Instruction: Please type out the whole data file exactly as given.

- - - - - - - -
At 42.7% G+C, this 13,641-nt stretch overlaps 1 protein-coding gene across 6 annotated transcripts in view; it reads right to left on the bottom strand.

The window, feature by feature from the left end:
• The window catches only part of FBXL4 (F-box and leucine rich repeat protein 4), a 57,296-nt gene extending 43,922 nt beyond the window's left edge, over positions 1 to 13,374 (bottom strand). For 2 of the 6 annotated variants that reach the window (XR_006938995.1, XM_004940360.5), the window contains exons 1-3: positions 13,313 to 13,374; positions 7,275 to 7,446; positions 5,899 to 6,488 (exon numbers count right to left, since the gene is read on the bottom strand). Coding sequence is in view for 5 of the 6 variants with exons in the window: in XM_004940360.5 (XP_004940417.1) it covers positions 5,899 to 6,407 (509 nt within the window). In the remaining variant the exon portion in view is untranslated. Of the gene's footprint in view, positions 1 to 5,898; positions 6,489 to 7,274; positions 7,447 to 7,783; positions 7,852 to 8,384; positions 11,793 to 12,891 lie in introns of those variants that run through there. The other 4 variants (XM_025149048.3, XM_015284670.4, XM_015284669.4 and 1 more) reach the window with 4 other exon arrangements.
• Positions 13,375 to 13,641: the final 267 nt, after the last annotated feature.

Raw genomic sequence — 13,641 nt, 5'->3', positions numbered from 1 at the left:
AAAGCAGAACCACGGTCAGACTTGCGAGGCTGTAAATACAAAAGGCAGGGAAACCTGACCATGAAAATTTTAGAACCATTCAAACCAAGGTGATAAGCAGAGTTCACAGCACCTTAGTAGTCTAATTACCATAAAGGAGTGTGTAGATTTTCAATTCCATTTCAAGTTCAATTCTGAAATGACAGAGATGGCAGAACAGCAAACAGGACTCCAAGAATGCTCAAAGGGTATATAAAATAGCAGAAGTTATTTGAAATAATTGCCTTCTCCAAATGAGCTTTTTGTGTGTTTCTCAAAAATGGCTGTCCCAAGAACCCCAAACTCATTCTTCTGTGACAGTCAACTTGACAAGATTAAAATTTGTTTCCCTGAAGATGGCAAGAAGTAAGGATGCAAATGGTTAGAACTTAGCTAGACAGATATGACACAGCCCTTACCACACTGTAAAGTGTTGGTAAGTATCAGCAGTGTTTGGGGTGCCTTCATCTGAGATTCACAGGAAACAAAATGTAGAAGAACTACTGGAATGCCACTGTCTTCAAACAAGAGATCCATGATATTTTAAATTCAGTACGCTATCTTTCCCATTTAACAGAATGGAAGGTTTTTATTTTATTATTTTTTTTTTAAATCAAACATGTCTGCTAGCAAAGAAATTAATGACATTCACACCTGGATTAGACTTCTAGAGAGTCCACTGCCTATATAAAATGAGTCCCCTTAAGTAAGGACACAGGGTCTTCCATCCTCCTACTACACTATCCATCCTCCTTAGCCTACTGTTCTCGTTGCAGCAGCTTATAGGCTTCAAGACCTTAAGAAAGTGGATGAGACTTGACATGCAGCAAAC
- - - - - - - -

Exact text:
At 42.7% G+C, this 13,641-nt stretch overlaps 1 protein-coding gene across 6 annotated transcripts in view; it reads right to left on the bottom strand.

The window, feature by feature from the left end:
• The window catches only part of FBXL4 (F-box and leucine rich repeat protein 4), a 57,296-nt gene extending 43,922 nt beyond the window's left edge, over positions 1 to 13,374 (bottom strand). For 2 of the 6 annotated variants that reach the window (XR_006938995.1, XM_004940360.5), the window contains exons 1-3: positions 13,313 to 13,374; positions 7,275 to 7,446; positions 5,899 to 6,488 (exon numbers count right to left, since the gene is read on the bottom strand). Coding sequence is in view for 5 of the 6 variants with exons in the window: in XM_004940360.5 (XP_004940417.1) it covers positions 5,899 to 6,407 (509 nt within the window). In the remaining variant the exon portion in view is untranslated. Of the gene's footprint in view, positions 1 to 5,898; positions 6,489 to 7,274; positions 7,447 to 7,783; positions 7,852 to 8,384; positions 11,793 to 12,891 lie in introns of those variants that run through there. The other 4 variants (XM_025149048.3, XM_015284670.4, XM_015284669.4 and 1 more) reach the window with 4 other exon arrangements.
• Positions 13,375 to 13,641: the final 267 nt, after the last annotated feature.

Raw genomic sequence — 13,641 nt, 5'->3', positions numbered from 1 at the left:
AAAGCAGAACCACGGTCAGACTTGCGAGGCTGTAAATACAAAAGGCAGGGAAACCTGACCATGAAAATTTTAGAACCATTCAAACCAAGGTGATAAGCAGAGTTCACAGCACCTTAGTAGTCTAATTACCATAAAGGAGTGTGTAGATTTTCAATTCCATTTCAAGTTCAATTCTGAAATGACAGAGATGGCAGAACAGCAAACAGGACTCCAAGAATGCTCAAAGGGTATATAAAATAGCAGAAGTTATTTGAAATAATTGCCTTCTCCAAATGAGCTTTTTGTGTGTTTCTCAAAAATGGCTGTCCCAAGAACCCCAAACTCATTCTTCTGTGACAGTCAACTTGACAAGATTAAAATTTGTTTCCCTGAAGATGGCAAGAAGTAAGGATGCAAATGGTTAGAACTTAGCTAGACAGATATGACACAGCCCTTACCACACTGTAAAGTGTTGGTAAGTATCAGCAGTGTTTGGGGTGCCTTCATCTGAGATTCACAGGAAACAAAATGTAGAAGAACTACTGGAATGCCACTGTCTTCAAACAAGAGATCCATGATATTTTAAATTCAGTACGCTATCTTTCCCATTTAACAGAATGGAAGGTTTTTATTTTATTATTTTTTTTTTAAATCAAACATGTCTGCTAGCAAAGAAATTAATGACATTCACACCTGGATTAGACTTCTAGAGAGTCCACTGCCTATATAAAATGAGTCCCCTTAAGTAAGGACACAGGGTCTTCCATCCTCCTACTACACTATCCATCCTCCTTAGCCTACTGTTCTCGTTGCAGCAGCTTATAGGCTTCAAGACCTTAAGAAAGTGGATGAGACTTGACATGCAGCAAAC